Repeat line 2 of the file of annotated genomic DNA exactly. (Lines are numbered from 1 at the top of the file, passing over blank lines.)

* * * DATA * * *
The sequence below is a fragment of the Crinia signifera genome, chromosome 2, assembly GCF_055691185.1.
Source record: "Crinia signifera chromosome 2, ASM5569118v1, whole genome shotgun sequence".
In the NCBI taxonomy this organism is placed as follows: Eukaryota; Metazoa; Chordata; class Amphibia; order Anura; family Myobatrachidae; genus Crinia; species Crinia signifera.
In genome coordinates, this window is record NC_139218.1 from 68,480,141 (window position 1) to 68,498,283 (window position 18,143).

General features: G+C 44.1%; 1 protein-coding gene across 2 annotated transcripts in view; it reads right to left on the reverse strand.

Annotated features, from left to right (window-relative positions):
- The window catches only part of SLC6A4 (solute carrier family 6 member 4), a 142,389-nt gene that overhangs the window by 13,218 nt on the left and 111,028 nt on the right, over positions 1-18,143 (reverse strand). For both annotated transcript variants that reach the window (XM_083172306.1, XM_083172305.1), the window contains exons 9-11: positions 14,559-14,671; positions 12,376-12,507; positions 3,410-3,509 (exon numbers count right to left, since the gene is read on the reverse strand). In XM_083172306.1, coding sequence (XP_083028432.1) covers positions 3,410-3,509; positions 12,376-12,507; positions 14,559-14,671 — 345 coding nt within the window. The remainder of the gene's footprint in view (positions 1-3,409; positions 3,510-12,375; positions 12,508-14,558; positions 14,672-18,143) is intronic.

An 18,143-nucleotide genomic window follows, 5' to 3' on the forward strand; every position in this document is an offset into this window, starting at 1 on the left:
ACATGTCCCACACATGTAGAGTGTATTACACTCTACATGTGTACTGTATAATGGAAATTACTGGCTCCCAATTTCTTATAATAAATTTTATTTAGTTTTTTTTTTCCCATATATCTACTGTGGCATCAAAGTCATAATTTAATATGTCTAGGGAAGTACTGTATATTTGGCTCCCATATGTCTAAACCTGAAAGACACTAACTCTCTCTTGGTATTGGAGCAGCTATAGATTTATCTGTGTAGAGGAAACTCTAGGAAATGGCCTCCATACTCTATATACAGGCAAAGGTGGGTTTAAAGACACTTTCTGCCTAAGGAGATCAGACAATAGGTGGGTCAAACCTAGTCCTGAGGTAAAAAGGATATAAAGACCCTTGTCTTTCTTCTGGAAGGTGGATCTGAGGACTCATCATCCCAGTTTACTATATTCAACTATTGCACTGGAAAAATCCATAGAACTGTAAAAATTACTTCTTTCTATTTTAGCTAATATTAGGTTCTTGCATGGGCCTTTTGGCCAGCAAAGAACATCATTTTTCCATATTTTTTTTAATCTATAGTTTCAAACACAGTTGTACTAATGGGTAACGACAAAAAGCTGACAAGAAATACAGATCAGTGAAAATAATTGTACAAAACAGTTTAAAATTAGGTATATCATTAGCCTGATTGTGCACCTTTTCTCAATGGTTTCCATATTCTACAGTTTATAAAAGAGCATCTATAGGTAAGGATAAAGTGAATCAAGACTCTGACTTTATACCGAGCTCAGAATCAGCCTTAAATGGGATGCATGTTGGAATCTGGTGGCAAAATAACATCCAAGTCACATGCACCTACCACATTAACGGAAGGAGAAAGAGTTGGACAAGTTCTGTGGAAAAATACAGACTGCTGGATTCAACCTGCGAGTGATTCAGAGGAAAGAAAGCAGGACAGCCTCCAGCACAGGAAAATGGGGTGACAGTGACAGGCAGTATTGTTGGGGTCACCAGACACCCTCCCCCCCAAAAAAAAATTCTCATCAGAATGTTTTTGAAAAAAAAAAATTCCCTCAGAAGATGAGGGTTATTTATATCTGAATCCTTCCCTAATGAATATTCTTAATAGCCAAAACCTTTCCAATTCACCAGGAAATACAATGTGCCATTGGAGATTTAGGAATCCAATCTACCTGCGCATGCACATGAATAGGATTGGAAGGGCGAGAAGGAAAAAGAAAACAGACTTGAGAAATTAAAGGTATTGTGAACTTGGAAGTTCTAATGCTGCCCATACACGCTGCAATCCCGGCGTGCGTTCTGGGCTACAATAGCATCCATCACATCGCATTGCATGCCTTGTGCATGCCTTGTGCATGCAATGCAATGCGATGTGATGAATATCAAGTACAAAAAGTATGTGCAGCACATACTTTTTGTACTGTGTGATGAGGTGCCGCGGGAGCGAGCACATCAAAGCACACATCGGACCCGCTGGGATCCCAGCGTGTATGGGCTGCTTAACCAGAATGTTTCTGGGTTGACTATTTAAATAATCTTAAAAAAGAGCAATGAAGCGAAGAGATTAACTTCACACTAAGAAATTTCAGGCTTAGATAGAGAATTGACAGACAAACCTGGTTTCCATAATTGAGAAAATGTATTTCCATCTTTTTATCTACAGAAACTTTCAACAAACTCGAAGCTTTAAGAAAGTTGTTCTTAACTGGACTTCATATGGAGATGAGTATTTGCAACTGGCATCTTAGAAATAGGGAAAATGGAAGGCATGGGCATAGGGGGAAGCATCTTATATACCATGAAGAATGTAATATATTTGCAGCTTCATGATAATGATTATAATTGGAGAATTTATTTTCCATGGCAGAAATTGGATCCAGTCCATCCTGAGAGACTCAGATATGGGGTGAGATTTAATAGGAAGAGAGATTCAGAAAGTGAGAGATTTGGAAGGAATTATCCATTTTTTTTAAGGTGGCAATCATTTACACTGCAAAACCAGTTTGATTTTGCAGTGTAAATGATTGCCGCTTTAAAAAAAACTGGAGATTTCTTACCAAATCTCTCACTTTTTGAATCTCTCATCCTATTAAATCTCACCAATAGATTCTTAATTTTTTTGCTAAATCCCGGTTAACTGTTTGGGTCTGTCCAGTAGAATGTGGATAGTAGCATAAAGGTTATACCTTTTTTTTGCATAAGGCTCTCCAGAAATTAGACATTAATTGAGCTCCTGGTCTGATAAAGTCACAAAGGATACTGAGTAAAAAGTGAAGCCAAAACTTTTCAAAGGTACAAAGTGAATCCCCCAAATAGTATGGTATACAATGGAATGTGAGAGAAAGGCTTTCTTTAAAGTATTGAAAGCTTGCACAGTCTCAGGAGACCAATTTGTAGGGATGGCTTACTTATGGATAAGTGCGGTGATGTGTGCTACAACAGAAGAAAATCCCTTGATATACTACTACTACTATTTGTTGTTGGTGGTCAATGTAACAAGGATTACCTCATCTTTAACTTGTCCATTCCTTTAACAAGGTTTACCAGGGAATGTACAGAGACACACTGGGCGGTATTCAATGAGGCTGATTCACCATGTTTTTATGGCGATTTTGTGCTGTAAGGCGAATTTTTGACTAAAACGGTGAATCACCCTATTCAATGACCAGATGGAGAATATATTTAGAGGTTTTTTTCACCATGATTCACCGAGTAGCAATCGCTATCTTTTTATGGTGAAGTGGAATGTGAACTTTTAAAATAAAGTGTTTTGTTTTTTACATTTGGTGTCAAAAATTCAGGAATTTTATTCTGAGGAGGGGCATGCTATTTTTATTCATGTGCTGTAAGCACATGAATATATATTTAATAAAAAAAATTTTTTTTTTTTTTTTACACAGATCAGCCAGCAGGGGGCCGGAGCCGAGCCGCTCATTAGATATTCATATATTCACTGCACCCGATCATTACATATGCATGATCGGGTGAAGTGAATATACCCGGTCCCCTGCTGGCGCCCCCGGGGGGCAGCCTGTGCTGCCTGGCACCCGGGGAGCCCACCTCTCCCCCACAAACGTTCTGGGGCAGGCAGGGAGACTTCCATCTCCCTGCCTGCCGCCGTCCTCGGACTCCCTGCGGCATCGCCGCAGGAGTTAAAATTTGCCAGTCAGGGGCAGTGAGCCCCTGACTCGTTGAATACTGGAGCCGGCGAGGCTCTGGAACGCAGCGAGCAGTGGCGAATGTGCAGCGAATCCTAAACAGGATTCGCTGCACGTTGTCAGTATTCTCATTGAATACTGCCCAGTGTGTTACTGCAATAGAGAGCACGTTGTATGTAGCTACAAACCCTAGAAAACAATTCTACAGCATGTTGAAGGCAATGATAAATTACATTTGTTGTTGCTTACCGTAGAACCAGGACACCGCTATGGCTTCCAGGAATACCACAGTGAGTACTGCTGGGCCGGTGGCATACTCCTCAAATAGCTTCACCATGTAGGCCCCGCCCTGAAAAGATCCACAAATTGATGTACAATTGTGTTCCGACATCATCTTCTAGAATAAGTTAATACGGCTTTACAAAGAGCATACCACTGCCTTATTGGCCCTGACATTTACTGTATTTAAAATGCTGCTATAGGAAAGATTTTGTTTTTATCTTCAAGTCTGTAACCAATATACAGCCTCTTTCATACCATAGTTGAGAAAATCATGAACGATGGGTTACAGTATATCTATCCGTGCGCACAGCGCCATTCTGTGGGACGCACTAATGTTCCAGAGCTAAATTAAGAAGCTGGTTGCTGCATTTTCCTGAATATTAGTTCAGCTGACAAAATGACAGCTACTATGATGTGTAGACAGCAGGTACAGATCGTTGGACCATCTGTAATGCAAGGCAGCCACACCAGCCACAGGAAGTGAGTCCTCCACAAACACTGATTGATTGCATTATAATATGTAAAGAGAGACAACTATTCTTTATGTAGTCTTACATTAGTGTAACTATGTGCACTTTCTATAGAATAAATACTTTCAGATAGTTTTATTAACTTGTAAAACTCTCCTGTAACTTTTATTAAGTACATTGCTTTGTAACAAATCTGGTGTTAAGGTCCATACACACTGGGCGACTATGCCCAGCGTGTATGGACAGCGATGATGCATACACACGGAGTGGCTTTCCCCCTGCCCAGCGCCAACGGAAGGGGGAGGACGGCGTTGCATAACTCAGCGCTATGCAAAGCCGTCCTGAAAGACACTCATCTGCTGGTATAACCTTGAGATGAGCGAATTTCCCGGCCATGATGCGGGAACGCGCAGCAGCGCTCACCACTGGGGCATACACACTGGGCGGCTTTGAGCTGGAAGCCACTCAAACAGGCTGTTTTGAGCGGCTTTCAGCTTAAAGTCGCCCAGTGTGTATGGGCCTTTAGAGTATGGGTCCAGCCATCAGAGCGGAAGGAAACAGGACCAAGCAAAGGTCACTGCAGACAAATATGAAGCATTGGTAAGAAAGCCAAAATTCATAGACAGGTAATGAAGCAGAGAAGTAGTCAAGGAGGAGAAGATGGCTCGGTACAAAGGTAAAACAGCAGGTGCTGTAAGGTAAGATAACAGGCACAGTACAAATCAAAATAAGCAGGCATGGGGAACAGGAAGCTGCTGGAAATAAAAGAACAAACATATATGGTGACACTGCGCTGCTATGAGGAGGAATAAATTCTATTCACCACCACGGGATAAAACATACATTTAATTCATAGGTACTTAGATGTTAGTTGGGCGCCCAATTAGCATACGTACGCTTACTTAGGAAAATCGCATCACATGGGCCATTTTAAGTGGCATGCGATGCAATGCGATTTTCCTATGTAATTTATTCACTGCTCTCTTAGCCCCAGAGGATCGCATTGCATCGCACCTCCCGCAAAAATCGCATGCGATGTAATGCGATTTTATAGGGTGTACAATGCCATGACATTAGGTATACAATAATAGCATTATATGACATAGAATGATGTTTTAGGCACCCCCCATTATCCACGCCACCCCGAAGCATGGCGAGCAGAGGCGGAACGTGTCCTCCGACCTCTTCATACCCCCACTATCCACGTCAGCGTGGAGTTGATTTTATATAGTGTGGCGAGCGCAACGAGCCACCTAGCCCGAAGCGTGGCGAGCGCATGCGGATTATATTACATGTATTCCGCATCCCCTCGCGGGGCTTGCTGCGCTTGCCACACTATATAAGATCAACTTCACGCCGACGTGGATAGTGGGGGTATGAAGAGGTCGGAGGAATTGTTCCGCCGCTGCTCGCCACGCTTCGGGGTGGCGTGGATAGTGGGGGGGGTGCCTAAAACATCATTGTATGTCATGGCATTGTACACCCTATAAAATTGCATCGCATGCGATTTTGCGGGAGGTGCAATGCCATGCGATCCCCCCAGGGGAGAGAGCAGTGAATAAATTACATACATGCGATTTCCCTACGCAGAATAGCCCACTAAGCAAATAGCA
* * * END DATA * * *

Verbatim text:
Source record: "Crinia signifera chromosome 2, ASM5569118v1, whole genome shotgun sequence".